The national security dimension of OpenAI’s leadership struggle
As the very public custody battle over OpenAI’s artificial intelligences winds down, I would like to point out a few facts, and then comment briefly on their possible significance.
It has already been noticed that “at least two of the board members, Tasha McCauley and Helen Toner, have ties to the Effective Altruism movement”, as the New York Times puts it. Both these board members also have national security ties.
With Helen Toner it’s more straightforward; she has a master’s degree in Security Studies at Georgetown University, “the most CIA-specific degree” at a university known as a gateway to deep state institutions. That doesn’t mean she’s in the CIA; but she’s in that milieu.
As for Tasha McCauley, it’s more oblique: her actor husband played Edward Snowden, the famous NSA defector, in the 2016 biographical film. Hollywood’s relationship to the American intelligence community is, I think, a little more vexed than Georgetown’s. McCauley and her husband might well be pro-Snowden civil libertarians who want deep state power curtailed; that would make them the “anti national security” faction on the OpenAI board, so to speak.
Either way, this means that the EAs on the board, who both presumably voted to oust Sam Altman as CEO, are adjacent to the US intelligence community, and/or its critics, many of whom are intelligence veterans anyway.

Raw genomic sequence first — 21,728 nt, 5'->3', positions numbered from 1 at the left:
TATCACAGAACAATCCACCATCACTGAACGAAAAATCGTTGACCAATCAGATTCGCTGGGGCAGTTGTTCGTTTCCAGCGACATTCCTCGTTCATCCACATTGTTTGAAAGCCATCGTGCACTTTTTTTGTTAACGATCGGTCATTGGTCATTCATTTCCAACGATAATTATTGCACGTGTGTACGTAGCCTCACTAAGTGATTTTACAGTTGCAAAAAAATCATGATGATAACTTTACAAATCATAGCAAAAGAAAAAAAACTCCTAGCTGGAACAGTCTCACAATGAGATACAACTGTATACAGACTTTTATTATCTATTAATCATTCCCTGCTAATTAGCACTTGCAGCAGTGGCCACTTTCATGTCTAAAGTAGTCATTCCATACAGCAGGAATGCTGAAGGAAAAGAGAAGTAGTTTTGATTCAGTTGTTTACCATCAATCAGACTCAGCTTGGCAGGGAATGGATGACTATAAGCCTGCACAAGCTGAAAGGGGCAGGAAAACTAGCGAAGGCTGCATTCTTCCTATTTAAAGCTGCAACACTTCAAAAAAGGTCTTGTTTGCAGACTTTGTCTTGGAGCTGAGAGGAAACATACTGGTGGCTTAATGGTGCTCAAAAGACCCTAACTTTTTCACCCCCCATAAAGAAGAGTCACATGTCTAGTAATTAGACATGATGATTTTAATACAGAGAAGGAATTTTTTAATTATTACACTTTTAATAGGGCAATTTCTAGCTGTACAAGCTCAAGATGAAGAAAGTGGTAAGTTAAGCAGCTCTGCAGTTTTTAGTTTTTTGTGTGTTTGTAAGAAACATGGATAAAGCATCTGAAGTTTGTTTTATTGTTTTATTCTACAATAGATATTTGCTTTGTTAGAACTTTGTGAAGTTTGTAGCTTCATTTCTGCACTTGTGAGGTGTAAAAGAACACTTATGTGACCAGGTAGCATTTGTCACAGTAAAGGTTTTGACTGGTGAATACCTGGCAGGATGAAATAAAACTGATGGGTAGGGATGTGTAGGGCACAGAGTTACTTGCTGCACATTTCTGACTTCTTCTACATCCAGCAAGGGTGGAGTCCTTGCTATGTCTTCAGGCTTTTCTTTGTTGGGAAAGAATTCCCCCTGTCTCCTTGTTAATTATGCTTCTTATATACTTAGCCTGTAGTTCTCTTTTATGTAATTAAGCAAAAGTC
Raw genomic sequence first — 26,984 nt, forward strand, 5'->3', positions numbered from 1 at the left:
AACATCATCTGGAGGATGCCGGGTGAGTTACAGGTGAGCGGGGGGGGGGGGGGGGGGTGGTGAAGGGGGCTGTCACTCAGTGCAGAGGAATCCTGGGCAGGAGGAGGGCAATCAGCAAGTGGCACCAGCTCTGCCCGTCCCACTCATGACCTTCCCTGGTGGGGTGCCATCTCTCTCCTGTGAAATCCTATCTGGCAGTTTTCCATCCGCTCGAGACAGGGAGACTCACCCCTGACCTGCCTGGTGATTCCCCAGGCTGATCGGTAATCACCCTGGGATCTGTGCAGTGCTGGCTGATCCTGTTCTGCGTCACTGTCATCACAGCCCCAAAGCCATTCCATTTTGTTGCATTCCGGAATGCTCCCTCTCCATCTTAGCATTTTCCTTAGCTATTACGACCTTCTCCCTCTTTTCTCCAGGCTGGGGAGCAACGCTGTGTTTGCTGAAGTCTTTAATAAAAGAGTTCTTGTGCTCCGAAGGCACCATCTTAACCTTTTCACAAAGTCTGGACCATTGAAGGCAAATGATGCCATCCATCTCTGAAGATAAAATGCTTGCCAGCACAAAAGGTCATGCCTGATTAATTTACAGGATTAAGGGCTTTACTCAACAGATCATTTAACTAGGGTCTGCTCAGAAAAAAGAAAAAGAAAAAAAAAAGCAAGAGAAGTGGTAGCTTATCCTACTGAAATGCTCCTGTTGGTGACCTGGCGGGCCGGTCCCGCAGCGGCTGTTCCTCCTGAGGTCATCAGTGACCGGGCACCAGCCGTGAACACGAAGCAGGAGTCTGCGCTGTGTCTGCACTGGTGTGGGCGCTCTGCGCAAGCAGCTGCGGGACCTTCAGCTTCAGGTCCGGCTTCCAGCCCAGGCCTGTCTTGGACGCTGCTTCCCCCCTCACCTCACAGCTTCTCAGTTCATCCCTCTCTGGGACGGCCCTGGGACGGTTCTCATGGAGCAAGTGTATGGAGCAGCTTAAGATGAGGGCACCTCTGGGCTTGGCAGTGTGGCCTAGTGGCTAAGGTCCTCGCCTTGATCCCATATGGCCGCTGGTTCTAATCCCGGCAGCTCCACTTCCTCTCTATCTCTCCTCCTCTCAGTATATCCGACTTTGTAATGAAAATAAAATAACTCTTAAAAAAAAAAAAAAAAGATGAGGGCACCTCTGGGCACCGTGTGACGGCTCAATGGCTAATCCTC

((ADDED A WEEK LATER: It has been pointed out to me that even if Joseph Gordon-Levitt did meet a few ex-spooks on the set of Snowden, that doesn’t in itself equate to his wife having “national security ties”. Obviously that’s true; I just assumed that the connections run a lot deeper, and that may sound weird if you’re used to thinking of the intelligence community and the culture industry as entirely separate. In any case, I accept the criticism that this is pure speculation on my part, and that I should have made my larger points in some other way.))
Those are my facts. Now for my interpretation.
Artificial intelligence is a national security issue. It is a technology with strategic implications. OpenAI is an American company. There is no way that such a company is allowed to operate without some kind of national-security oversight existing. One way to do that, is to have people on the board.
The way things are going, OpenAI is going to end up even more tied to Microsoft than it already was. Of course, Microsoft would already have a relationship to the state organs of American national security. In fact, those relationships would be decades old, and very familiar on both sides.
So from a national security standpoint, OpenAI is transitioning from, say, ad hoc supervision by its board, to integration with the existing relationship between Microsoft and the deep state—however that works.
As we try to understand what happened over the past few days, I would suggest considering whether national security representatives played a role, especially given the composition of the OpenAI board. To me, it’s conceivable that e.g. GPT-5′s progress set off alarm bells, and someone said we need to bring OpenAI into a more closely supervised relationship, right now.